Q+A Panel Discussion – In response to Tim Groser Interview

Press Release – TV One

Well, I guess its when it comes to fruition. Its a very major deal, Susan, and its, I guess, the most large free-trade agreement regional free-trade agreement we can be part of, stopping short of, actually, another round of the …Q + A
Hosted by SUSAN WOOD
In response to Tim Groser Interview

SUSAN Fran, TPP – I know you’re an expert on this. Do you think it’s a good deal for the country?

FRAN O’SULLIVAN – NZ Herald Columnist
Well, I guess it’s— when it comes to fruition. It’s a very major deal, Susan, and it’s, I guess, the most large free-trade agreement – regional free-trade agreement – we can be part of, stopping short of, actually, another round of the WTO. It’s taken successive work by ministers from Labour, who kicked it off, notably Phil Goff, Jim Sutton before him, and then baton picked up by the current government. Clearly, there’s benefits by getting access to markets which are basically been not so much closed to us but big impediments, like Japan and parts of the States and other parts of Asia. I think it’s a good— From what I understand, I think it’s all upside, to be honest.

SUSAN Claire, politically, we— whichever government is in, we’ve been pretty consistent around these sort of trade deals, haven’t we?

DR CLAIRE ROBINSON – Political Scientist
Yeah, and we need to be. Since we weren’t guaranteed access to the European market after 1973, we had to become really smart about how we trade internationally. We’ve got fantastic negotiators. We’ve been doing it for a long, long time. I think that— I mean, personally, because I know a lot of them, I wouldn’t worry about, you know, their ability to actually strike a really good deal for New Zealand.

SUSAN That’s good to know.

CLAIRE I think, you know, they’re going to do the best. Yeah, I don’t think that anyone’s going to lie over and just be rolled over in this one.

MATT McCARTEN – National Secretary, Unite Union
This is extraordinary. We have not mentioned the fact is, you know, that the corporates who are pushing this want it for their own reasons. We’re the 76th biggest economy in the world. We are bit players. They want the right – foreign-owned companies – to able to buy up, go into every contract, and if we don’t play ball, they can sue us in our own country. We’re giving up our sovereignty. And what we’ve got is Tim Groser – most New Zealanders who would have seen him for the first time on TV – saying, ‘Don’t you worry your pretty heads about it. We’ll come out all right. And we’ll sign it up, and you’ll suck it up, and there’s no appeal back.’

SUSAN He was pretty clear there he had some bottom lines – Fonterra, pharmaceuticals, all of those things—

MATT Yeah, they haven’t said the other stuff.

SUSAN He said that’s not going to happen.

MATT He never mentioned about overseas companies being able to actually contract for every tender which goes up, and we can’t accept a deal which is not as cheap as what they can. We will give up our sovereignty. We can’t do anything about it. They can sue us, and we mentioned about the plain packaging on cigarettes for the copyrights and so on and so on. None of that gets mentioned, and we just said, ‘Don’t worry about it.’

FRAN Yeah, it’s interesting about copyright, because there’s a major issue, obviously, in the science and technology community, and my understanding was quite early on in the negotiations when issues were raised about what potentially was going to be in the texts, and bear in mind it was America wanting a very aggressive position. But the Government and the negotiators have spent a lot of time talking with people in that part of the sector and also sharpening up the negotiations from New Zealand’s perspective what that stance will be. But one thing I wanted to raise also about China, which Jane Kelsey mentioned about, you know, basically how could we straddle both these major polarities. It’s interesting, when I was in China earlier in the year and was talking to key players in the state councils, official areas, who work on trade, they’re actually looking quite closely at the TPP, because within China, there’s a sense that maybe in time if China comes into it as well, it will force a new amount of change within China itself, and so its companies become better about protecting their newly developed IP.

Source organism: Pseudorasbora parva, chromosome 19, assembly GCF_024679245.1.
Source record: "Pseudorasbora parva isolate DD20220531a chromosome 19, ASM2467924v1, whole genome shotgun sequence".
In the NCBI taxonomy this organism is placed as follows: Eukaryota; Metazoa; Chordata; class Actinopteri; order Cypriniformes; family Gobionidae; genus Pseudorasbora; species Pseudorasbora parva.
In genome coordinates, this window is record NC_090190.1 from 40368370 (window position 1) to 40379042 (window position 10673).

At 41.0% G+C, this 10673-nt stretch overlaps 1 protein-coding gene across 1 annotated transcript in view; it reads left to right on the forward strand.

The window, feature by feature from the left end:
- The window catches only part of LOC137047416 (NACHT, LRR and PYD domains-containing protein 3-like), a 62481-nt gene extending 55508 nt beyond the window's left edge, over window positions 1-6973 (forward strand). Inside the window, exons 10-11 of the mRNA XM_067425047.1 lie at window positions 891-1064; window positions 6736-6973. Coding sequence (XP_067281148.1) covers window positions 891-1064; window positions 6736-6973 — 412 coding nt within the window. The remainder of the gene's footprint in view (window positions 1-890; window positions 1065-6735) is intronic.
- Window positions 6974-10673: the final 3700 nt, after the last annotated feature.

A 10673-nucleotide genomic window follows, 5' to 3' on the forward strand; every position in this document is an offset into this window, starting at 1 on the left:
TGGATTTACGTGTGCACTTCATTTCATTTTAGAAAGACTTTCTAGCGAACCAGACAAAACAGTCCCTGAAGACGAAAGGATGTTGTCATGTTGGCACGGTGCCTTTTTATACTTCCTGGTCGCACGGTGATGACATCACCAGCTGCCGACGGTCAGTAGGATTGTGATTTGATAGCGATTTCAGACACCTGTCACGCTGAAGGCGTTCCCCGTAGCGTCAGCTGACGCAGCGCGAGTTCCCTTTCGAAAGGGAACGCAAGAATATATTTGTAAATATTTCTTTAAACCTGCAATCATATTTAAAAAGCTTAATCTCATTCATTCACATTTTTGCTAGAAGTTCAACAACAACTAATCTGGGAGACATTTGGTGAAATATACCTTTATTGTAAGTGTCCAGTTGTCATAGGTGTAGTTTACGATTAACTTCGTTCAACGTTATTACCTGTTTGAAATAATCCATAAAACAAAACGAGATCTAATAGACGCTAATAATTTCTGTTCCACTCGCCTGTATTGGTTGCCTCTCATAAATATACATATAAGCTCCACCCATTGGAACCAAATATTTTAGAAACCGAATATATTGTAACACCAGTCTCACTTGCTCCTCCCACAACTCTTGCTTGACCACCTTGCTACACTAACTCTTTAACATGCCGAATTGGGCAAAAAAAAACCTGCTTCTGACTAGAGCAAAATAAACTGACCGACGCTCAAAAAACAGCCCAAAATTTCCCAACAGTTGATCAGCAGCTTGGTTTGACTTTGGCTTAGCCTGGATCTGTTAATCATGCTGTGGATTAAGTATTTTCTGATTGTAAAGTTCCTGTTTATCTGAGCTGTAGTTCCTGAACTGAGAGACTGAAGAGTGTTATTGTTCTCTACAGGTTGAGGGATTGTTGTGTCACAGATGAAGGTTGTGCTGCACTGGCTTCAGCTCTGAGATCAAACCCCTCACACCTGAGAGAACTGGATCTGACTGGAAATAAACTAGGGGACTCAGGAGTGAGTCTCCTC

MATT Do you think that China is going to be influenced by this, really?

FRAN Yes, I do.

MATT Does anyone actually here believe that the Republican Congress is going to actually have free trade when they rely on the southern states, which all have protections for their agriculture?

FRAN No, I think—

MATT They’re going to—

FRAN I think if you look at the structure— If you look at the structure of this deal, essentially what it is is the guts of what will be the free trade area of the Asia-Pacific, and it started with our officials and our ministers carving, you know, Chile, Singapore, Brunei and New Zealand together and then adding to that. They brought in— It was their prowess that brought the US to the table. Others brought in Japan.

MATT The States have always said that, ‘We want free trade for everyone else, and we protect our domestic markets.’ And we’ll be asked to do all the giving, and they’ll protect their own—

FRAN Well, but we can walk away. If the carve-outs are there—

MATT We won’t, because—

FRAN No, no. Well, the deal—

MATT …Tim is going to sign the thing up, and we just suck it up.

FRAN No, we don’t have to suck it up. He’s on record as saying if the deal isn’t comprehensive and high quality—

MATT You’ve got more faith in them than I do.

FRAN …New Zealand will not come to the table.

SUSAN And Claire’s got faith in them too, haven’t you?


MATT Great faith.


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